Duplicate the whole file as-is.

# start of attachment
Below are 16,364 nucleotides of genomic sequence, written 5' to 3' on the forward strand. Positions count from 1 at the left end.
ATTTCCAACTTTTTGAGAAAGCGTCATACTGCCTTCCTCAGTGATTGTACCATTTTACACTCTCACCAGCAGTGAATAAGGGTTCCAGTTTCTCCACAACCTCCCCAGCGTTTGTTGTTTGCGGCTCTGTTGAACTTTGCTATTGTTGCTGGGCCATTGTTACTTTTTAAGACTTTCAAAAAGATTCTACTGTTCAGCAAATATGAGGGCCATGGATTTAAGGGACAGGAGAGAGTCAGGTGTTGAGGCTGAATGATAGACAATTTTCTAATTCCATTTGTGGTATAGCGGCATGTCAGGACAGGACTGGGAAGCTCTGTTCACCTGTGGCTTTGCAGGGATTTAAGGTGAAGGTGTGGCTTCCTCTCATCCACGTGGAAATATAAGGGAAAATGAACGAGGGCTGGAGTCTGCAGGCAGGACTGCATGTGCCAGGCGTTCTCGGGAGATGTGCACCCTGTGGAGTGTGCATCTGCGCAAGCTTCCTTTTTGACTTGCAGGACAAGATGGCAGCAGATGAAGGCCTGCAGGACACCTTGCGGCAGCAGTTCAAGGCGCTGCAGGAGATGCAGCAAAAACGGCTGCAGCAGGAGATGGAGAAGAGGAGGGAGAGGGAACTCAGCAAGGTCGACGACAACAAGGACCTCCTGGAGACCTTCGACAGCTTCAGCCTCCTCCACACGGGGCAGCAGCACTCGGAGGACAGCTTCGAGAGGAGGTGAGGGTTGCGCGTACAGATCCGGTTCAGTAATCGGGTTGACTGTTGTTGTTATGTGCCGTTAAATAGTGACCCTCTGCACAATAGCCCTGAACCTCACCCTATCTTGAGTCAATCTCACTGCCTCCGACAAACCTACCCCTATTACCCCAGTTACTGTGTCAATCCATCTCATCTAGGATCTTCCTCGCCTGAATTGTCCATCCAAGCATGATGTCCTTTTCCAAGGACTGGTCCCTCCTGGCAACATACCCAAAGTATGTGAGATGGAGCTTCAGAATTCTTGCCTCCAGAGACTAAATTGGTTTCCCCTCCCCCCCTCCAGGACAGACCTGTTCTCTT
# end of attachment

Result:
Below are 16,364 nucleotides of genomic sequence, written 5' to 3' on the forward strand. Positions count from 1 at the left end.
ATTTCCAACTTTTTGAGAAAGCGTCATACTGCCTTCCTCAGTGATTGTACCATTTTACACTCTCACCAGCAGTGAATAAGGGTTCCAGTTTCTCCACAACCTCCCCAGCGTTTGTTGTTTGCGGCTCTGTTGAACTTTGCTATTGTTGCTGGGCCATTGTTACTTTTTAAGACTTTCAAAAAGATTCTACTGTTCAGCAAATATGAGGGCCATGGATTTAAGGGACAGGAGAGAGTCAGGTGTTGAGGCTGAATGATAGACAATTTTCTAATTCCATTTGTGGTATAGCGGCATGTCAGGACAGGACTGGGAAGCTCTGTTCACCTGTGGCTTTGCAGGGATTTAAGGTGAAGGTGTGGCTTCCTCTCATCCACGTGGAAATATAAGGGAAAATGAACGAGGGCTGGAGTCTGCAGGCAGGACTGCATGTGCCAGGCGTTCTCGGGAGATGTGCACCCTGTGGAGTGTGCATCTGCGCAAGCTTCCTTTTTGACTTGCAGGACAAGATGGCAGCAGATGAAGGCCTGCAGGACACCTTGCGGCAGCAGTTCAAGGCGCTGCAGGAGATGCAGCAAAAACGGCTGCAGCAGGAGATGGAGAAGAGGAGGGAGAGGGAACTCAGCAAGGTCGACGACAACAAGGACCTCCTGGAGACCTTCGACAGCTTCAGCCTCCTCCACACGGGGCAGCAGCACTCGGAGGACAGCTTCGAGAGGAGGTGAGGGTTGCGCGTACAGATCCGGTTCAGTAATCGGGTTGACTGTTGTTGTTATGTGCCGTTAAATAGTGACCCTCTGCACAATAGCCCTGAACCTCACCCTATCTTGAGTCAATCTCACTGCCTCCGACAAACCTACCCCTATTACCCCAGTTACTGTGTCAATCCATCTCATCTAGGATCTTCCTCGCCTGAATTGTCCATCCAAGCATGATGTCCTTTTCCAAGGACTGGTCCCTCCTGGCAACATACCCAAAGTATGTGAGATGGAGCTTCAGAATTCTTGCCTCCAGAGACTAAATTGGTTTCCCCTCCCCCCCTCCAGGACAGACCTGTTCTCTT